By Marty Hughley
Ezra Weiss is an accomplished Portland-based jazz musician with half a dozen albums as a bandleader, a strong reputation as a collaborative sideman and a handful of national awards as a composer.
But more importantly, he’s a dad.
That’s why the monthly show he’s presenting at Cedar Hills United Church of Christ, where he works as music director, is on Saturday afternoons at 3 p.m.
“Just after nap time,” he notes, “I wanted to take my boys out to hear music and not have them just camped out in front of the TV all weekend.”
Weiss’ perspective as a parent, his experience as an educator and his work with Northwest Children’s Theatre also got him thinking about ways to create a more welcoming environment for families with special needs children.
The Saturday afternoon concerts feature a “sensory-friendly” format, designed to make the experience more comfortable for those with autism spectrum disorders or other sensitivities, and also likely to help with the garden-variety restlessness familiar to any family.
“For a little kid [the theater’s] probably the largest room they’ve ever been in, with more people than they’ve ever been around before,” Weiss says. “We just try to make the transition from normal life to the stage as easy as possible.”
That means keeping things like volume and lighting levels on an even keel, making sure there’s plenty of seating but also room to get up and moving around, and keeping the performance short and sweet—about an hour long.
The series resumed in January with singer Julianne Johnson-Weiss (no relation to Ezra). Though he’s deemed his own group “too fiery” for the format, Weiss is starting with the jazz musicians he knows, then branching out to styles like bluegrass, classical and world music.
“I’m looking for musicians who come from a very heartfelt place, not so much a cerebral approach. Not a lot of bashing, nothing abrasive, but some nice, swingin’ music.”
Gospel-steeped singer Marilyn Keller knows well what balm music can be. Her autistic nephew is now a young adult, and Keller calls the music in his life “a soothing factor.” She kicked off the series in November with a sweet, simple aim: “I’d like to see kids falling asleep — that’d be the cool thing! To see everyone getting just so relaxed.”
Johnson-Weiss, who often has autistic students in her choir classes at Portland Community College, says it’s important for performers “to breathe with the experience,” to pay close attention to the audience and adjust accordingly, “finding out how you can lead the conversation without dictating where it goes.”
Not dictating also means allowing, and that might be where sensory-friendly shows have their greatest value.
“If you go to a symphony concert, your kid had better be quiet,” Weiss says, pointing out a perpetual sticking point between the performing arts and families. Or, as a patron of Northwest Children’s Theatre told artistic director Sarah Jane Hardy, “When you’re a parent of a kid with special needs, you spend your whole life leaving.”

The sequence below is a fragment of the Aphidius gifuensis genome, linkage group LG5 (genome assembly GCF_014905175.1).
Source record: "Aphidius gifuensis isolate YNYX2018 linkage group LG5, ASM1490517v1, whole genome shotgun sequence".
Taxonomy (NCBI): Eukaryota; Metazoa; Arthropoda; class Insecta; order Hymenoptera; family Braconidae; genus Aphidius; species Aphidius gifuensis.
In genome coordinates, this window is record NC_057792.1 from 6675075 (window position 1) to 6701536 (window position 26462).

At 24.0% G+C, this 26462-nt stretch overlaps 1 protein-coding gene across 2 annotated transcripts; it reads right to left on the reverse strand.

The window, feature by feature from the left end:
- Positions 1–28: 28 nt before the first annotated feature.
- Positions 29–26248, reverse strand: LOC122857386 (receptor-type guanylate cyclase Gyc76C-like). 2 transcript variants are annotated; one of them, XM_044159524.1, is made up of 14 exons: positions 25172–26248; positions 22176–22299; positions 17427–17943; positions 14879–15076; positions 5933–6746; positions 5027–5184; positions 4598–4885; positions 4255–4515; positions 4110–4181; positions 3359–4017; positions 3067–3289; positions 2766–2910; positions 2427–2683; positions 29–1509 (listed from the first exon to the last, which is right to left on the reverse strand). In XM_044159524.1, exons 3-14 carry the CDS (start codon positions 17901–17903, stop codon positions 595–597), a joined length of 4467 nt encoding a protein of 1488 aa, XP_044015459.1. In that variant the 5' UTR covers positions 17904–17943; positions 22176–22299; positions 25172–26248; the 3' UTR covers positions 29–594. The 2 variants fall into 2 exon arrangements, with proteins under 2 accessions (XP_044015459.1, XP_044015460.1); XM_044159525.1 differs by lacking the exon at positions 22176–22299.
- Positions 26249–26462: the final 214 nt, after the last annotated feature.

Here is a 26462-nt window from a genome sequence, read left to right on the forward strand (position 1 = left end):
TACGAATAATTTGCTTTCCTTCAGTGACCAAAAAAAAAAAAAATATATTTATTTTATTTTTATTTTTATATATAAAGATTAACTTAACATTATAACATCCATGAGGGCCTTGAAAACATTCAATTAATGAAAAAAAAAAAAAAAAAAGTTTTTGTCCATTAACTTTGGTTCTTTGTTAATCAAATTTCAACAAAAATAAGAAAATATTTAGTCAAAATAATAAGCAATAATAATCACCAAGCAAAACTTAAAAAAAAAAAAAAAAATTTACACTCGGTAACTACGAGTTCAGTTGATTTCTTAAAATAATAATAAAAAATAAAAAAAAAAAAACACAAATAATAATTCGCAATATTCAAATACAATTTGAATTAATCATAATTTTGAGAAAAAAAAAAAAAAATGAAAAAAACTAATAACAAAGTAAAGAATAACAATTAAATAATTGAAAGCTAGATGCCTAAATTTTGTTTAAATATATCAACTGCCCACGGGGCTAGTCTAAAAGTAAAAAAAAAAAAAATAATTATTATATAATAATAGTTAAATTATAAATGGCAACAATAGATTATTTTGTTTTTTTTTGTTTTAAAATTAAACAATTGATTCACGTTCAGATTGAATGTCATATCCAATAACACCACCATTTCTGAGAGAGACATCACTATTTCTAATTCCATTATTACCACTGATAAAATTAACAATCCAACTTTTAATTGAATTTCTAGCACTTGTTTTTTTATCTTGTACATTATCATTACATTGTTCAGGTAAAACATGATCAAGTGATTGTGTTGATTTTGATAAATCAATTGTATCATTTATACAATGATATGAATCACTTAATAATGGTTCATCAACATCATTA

Weiss has written three marvelously witty, jazzy musicals for Hardy’s company, and it was the director who introduced him to the idea of sensory-friendly performances. Northwest Children’s Theatre first tried the approach in early 2014 with two specially-adapted performances of Goodnight Moon, and will feature a sensory-friendly show of The Little Mermaid (4 p.m., May 10), with free tickets thanks to support from the Oregon Cultural Trust and Umpqua Bank.
Hardy calls the Goodnight Moon experiment “the most moving experience I’ve had working in children’s theatre. I was overwhelmed by the response from families, how thankful they were—on the way in! What’s working is the invitation, the knowledge that they’re welcome.”
Hardy says her company gets a lot of interest from parents looking for classes for special needs children, noting that “there’s a lot of overlap between theater education and occupational therapy” in addressing communication styles and impulse control. Sensory-friendly strategies for theatre are gaining attention around the country, she says, and work on the concept at the Kennedy Center helped shape her own choices.
“For a lot of kids on the (autism) spectrum, preparation is key.”
For Goodnight Moon, Northwest Children’s Theatre kept the house lights halfway up during the performance. They trimmed the show and omitted the intermission, capped ticket sales at 250 instead of the usual 400, and introduced costumed cast members before the performance. They gave the ushers glow sticks to wave as warning when any dramatic change was about to occur. They even sent out pictures of the theater, its lobby, ushers and so on, so audience members would know what to expect.
“For us, it’s not a ridiculous amount of work,” Hardy says. “It’s not as if we have to rethink our mission or take the theater down to the studs. It’s a small but very practical step toward inclusion.”
Weiss also takes the notion of inclusion to heart, recalling a time several years ago when he worried he hadn’t done enough to make a career in New York City. Acclaimed pianist Darrell Grant—who’d left a thriving New York career for a happier life in Portland—pointed out how valuable Weiss’ work was to building his community here.
“That really changed my way of thinking about my role as a musician,” Weiss says. “And even though this concert series isn’t about me playing, I think it’s as important as anything I’ve done as a musician.”
“But,” he quickly adds, as if embarrassed by his altruism, “it’s partly selfish. I just want a place to take my kids on a Saturday afternoon.”
This article was reprinted with permission and originally appeared in Artslandia at the Performance.